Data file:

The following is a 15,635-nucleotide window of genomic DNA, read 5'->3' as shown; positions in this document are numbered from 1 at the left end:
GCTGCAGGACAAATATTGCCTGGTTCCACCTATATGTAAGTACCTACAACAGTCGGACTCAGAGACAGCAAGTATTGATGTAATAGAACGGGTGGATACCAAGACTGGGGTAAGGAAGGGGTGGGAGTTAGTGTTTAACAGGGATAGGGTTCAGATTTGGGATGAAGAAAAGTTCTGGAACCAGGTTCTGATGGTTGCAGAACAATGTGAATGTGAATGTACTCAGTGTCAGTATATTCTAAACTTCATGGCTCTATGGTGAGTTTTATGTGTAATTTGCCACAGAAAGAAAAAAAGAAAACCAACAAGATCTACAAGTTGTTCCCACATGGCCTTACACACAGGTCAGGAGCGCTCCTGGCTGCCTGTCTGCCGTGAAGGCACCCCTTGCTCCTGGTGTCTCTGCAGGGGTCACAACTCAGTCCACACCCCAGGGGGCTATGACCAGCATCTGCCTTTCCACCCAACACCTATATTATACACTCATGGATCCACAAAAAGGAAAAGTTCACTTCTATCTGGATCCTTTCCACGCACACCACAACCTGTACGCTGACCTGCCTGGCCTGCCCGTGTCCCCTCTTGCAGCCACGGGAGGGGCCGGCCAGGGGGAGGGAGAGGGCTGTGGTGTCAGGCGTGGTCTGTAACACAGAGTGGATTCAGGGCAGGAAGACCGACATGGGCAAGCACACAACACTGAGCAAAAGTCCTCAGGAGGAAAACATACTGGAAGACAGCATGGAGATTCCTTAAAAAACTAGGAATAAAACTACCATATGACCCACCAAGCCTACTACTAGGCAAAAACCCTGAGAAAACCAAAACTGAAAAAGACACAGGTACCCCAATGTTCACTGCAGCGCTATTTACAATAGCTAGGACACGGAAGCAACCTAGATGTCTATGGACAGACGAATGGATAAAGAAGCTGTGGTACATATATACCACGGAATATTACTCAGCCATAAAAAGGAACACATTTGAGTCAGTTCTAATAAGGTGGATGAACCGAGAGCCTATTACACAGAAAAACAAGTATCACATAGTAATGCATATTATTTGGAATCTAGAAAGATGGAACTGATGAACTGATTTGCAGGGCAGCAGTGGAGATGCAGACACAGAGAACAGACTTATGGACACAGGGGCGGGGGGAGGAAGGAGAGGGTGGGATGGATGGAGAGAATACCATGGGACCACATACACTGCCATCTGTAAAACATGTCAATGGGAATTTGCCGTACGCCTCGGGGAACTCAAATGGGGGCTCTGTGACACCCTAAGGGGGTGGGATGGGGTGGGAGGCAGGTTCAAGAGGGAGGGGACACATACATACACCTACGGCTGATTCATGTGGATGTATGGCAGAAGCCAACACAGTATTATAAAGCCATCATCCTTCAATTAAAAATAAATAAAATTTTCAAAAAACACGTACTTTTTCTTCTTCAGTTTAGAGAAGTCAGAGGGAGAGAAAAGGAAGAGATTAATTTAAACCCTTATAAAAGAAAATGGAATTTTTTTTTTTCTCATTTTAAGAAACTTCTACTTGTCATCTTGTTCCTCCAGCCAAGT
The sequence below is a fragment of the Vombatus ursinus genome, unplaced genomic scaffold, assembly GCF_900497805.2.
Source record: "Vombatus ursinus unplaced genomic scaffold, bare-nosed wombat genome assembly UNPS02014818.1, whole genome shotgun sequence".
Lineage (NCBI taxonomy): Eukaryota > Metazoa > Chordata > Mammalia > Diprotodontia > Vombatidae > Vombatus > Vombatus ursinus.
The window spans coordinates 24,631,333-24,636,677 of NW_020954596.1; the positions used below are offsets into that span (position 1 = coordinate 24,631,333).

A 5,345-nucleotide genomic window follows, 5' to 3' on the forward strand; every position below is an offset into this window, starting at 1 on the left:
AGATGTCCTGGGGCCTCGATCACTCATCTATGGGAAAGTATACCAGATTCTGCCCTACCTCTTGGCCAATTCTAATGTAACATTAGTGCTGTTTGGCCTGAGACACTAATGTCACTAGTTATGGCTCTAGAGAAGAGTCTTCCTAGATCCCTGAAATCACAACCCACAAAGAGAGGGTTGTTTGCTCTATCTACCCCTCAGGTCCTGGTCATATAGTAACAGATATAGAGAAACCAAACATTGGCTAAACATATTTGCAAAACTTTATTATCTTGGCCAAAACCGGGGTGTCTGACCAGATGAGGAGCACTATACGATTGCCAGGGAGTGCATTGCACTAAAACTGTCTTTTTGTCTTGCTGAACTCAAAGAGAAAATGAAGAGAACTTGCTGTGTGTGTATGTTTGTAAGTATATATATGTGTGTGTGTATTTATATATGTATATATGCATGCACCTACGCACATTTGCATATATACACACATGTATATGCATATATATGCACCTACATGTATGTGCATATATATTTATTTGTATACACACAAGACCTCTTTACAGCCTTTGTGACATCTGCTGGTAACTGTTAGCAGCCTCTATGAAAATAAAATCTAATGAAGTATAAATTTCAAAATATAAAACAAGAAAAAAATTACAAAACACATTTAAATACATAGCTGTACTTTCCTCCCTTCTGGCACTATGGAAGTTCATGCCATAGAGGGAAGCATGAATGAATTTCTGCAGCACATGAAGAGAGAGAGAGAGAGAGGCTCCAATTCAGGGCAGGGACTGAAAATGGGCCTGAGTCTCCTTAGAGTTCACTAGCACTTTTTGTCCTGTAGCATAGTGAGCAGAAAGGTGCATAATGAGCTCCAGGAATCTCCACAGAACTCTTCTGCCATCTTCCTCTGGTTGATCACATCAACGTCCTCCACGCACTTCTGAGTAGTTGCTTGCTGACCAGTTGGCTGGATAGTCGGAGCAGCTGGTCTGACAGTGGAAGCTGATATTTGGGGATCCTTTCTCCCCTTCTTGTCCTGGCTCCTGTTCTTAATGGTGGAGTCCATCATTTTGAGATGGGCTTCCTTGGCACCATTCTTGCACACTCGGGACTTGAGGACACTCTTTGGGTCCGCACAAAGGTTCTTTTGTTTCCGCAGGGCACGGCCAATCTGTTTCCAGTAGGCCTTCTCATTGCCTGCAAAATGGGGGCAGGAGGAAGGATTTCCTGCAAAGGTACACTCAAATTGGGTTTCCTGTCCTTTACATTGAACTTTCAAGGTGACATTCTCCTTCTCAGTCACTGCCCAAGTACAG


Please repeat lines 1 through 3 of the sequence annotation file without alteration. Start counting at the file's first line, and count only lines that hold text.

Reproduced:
The following is a 15,635-nucleotide window of genomic DNA, read 5'->3' as shown; positions in this document are numbered from 1 at the left end:
GCTGCAGGACAAATATTGCCTGGTTCCACCTATATGTAAGTACCTACAACAGTCGGACTCAGAGACAGCAAGTATTGATGTAATAGAACGGGTGGATACCAAGACTGGGGTAAGGAAGGGGTGGGAGTTAGTGTTTAACAGGGATAGGGTTCAGATTTGGGATGAAGAAAAGTTCTGGAACCAGGTTCTGATGGTTGCAGAACAATGTGAATGTGAATGTACTCAGTGTCAGTATATTCTAAACTTCATGGCTCTATGGTGAGTTTTATGTGTAATTTGCCACAGAAAGAAAAAAAGAAAACCAACAAGATCTACAAGTTGTTCCCACATGGCCTTACACACAGGTCAGGAGCGCTCCTGGCTGCCTGTCTGCCGTGAAGGCACCCCTTGCTCCTGGTGTCTCTGCAGGGGTCACAACTCAGTCCACACCCCAGGGGGCTATGACCAGCATCTGCCTTTCCACCCAACACCTATATTATACACTCATGGATCCACAAAAAGGAAAAGTTCACTTCTATCTGGATCCTTTCCACGCACACCACAACCTGTACGCTGACCTGCCTGGCCTGCCCGTGTCCCCTCTTGCAGCCACGGGAGGGGCCGGCCAGGGGGAGGGAGAGGGCTGTGGTGTCAGGCGTGGTCTGTAACACAGAGTGGATTCAGGGCAGGAAGACCGACATGGGCAAGCACACAACACTGAGCAAAAGTCCTCAGGAGGAAAACATACTGGAAGACAGCATGGAGATTCCTTAAAAAACTAGGAATAAAACTACCATATGACCCACCAAGCCTACTACTAGGCAAAAACCCTGAGAAAACCAAAACTGAAAAAGACACAGGTACCCCAATGTTCACTGCAGCGCTATTTACAATAGCTAGGACACGGAAGCAACCTAGATGTCTATGGACAGACGAATGGATAAAGAAGCTGTGGTACATATATACCACGGAATATTACTCAGCCATAAAAAGGAACACATTTGAGTCAGTTCTAATAAGGTGGATGAACCGAGAGCCTATTACACAGAAAAACAAGTATCACATAGTAATGCATATTATTTGGAATCTAGAAAGATGGAACTGATGAACTGATTTGCAGGGCAGCAGTGGAGATGCAGACACAGAGAACAGACTTATGGACACAGGGGCGGGGGGAGGAAGGAGAGGGTGGGATGGATGGAGAGAATACCATGGGACCACATACACTGCCATCTGTAAAACATGTCAATGGGAATTTGCCGTACGCCTCGGGGAACTCAAATGGGGGCTCTGTGACACCCTAAGGGGGTGGGATGGGGTGGGAGGCAGGTTCAAGAGGGAGGGGACACATACATACACCTACGGCTGATTCATGTGGATGTATGGCAGAAGCCAACACAGTATTATAAAGCCATCATCCTTCAATTAAAAATAAATAAAATTTTCAAAAAACACGTACTTTTTCTTCTTCAGTTTAGAGAAGTCAGAGGGAGAGAAAAGGAAGAGATTAATTTAAACCCTTATAAAAGAAAATGGAATTTTTTTTTTTCTCATTTTAAGAAACTTCTACTTGTCATCTTGTTCCTCCAGCCAAGT
The sequence below is a fragment of the Vombatus ursinus genome, unplaced genomic scaffold, assembly GCF_900497805.2.